Dozens of home-based players will be taken into Springbok succession planning next year as part of a radical new contracting strategy announced by SA Rugby on Saturday.
Players will be ranked by position – with next generation talent also brought into a significantly widened pool – and those who are plying their trade in South Africa will receive top-up payments from their provinces, funded by SA Rugby.
Going hand-in-hand with the policy is the intention to formally scrap the 30-cap rule for overseas-based players.
The regulation was put in place at the start of the 2017 season, and stipulates that only players with 30 or more Springbok caps would be eligible for national selection if they were playing for an overseas-based team.
And SA Rugby has written to the leading foreign clubs and leagues (as well as advising other nations) that it will strictly enforce the requirements of World Rugby’s Regulation 9, which prescribes when and how frequently club players must be released for international duty.
“We have been agonising over how to keep players in the country since the game went professional more than 20 years ago, and the bottom line is that the rand is too weak and the economy of South African rugby too small to compete,” said Rassie Erasmus, Director of Rugby at SA Rugby.
“A South African player can earn more from a two-month contract in Japan than he can if he were to win the World Cup with the Springboks this year. That’s the reality we have to face up to.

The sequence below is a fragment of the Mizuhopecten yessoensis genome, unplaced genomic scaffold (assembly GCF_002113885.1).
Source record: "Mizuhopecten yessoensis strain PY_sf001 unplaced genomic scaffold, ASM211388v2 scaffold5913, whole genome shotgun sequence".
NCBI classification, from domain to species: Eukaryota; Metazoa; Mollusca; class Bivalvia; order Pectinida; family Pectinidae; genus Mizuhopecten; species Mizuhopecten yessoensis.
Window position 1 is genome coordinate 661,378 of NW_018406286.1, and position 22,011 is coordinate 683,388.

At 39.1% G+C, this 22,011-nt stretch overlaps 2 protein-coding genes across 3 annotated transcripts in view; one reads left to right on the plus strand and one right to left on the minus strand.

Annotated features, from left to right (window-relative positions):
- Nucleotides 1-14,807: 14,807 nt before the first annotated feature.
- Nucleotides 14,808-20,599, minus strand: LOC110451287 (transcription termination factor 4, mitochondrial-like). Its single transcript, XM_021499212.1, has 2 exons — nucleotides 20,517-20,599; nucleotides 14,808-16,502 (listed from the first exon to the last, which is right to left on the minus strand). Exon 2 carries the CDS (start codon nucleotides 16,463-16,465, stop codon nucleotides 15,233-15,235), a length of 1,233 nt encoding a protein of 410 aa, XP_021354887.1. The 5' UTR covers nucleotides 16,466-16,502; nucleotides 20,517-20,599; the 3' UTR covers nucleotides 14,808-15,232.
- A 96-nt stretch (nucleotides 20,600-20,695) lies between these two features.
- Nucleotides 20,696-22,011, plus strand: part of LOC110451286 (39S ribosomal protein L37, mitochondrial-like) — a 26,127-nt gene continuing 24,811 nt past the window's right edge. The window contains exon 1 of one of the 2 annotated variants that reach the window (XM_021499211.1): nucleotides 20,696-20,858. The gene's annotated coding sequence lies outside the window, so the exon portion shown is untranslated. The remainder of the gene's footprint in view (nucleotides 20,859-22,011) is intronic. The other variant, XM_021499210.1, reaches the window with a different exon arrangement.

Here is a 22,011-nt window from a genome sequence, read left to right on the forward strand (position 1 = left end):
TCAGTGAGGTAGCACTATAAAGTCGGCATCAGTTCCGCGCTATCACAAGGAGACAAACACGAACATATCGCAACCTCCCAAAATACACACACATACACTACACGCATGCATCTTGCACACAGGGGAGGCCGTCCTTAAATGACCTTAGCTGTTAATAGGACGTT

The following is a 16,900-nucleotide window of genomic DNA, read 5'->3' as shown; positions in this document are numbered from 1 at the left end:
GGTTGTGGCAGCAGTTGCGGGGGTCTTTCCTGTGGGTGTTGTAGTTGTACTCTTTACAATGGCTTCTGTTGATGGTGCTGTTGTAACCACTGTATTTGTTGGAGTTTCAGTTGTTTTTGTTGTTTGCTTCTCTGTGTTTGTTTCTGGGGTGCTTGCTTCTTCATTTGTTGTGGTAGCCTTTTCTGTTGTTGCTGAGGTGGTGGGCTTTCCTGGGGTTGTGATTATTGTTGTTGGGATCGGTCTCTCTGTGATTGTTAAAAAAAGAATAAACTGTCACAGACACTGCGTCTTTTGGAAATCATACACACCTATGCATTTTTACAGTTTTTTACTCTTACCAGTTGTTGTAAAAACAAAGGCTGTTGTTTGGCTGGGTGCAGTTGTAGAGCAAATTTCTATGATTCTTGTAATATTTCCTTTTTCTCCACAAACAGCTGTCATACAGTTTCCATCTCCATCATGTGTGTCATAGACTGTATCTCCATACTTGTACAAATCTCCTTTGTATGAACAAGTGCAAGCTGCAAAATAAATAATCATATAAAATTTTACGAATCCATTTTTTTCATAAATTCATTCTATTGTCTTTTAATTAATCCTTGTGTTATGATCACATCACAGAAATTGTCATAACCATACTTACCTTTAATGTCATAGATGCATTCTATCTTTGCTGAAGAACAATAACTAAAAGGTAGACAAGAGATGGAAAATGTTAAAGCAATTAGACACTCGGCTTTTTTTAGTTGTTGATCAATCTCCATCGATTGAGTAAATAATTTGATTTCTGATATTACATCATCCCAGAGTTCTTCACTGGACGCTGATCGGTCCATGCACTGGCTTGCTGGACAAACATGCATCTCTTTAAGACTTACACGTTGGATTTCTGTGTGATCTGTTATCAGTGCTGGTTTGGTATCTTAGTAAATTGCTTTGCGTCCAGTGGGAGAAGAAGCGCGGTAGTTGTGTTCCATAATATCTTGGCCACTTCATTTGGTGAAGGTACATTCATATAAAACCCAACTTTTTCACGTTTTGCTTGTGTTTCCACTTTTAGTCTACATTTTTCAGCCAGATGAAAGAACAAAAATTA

“In recent years, we have focused on trying to retain a small number of high-profile players. But it has been a small group, and many of those players end up leaving anyway. Last season, those contracted players only appeared for 38 percent of their available time.
“Once we have done our work, the new strategy could see as many as 75 players in Springbok succession planning, and being financially rewarded for it.
“We had to disrupt the model.”
Erasmus explained the new strategy also involved direct communication with the overseas contracting clubs.
“We have told the overseas clubs that we will be enforcing Regulation 9 and will be requiring our players for up to 14 weeks of the year. If the clubs don’t like that, then they have the option of not signing the player.”
However, he said the greatest advantage of the new system was more effective succession planning.
“The only solution that would keep everyone happy would be if we had enough money to pay the players we wanted to keep as much as they wanted to receive – but that’s not the world we live in,” he said.
“We’ve got to deal with the practical realities and stay focused on our objective, which is to field the best available 23 players who really want to play for the Springboks, and who are prepared to make sacrifices, whether they are playing here or overseas.
“We only have a limited budget to do that, but we have many players who have the potential to become Springboks. This way, we can give them that message in a practical way.
“They will know that there is a future for them with the Springboks, and that they can move up the succession ladder if their play merits it.”
Erasmus said the new model would spread the risk inherent in the old model, which saw contracts awarded to a small number of players.
“This way, we incentivise and encourage a broader group, subsidise the franchises by giving a larger number of players additional income, and put in place proper succession planning,” he said.
Erasmus said the plan had been explained to the main employers of elite players – the franchise CEOs – as well as the players’ union, MyPlayers.
He explained that the rankings would be reviewed on an annual basis, while mechanisms would be put in place to make in-season adjustments in exceptional circumstances.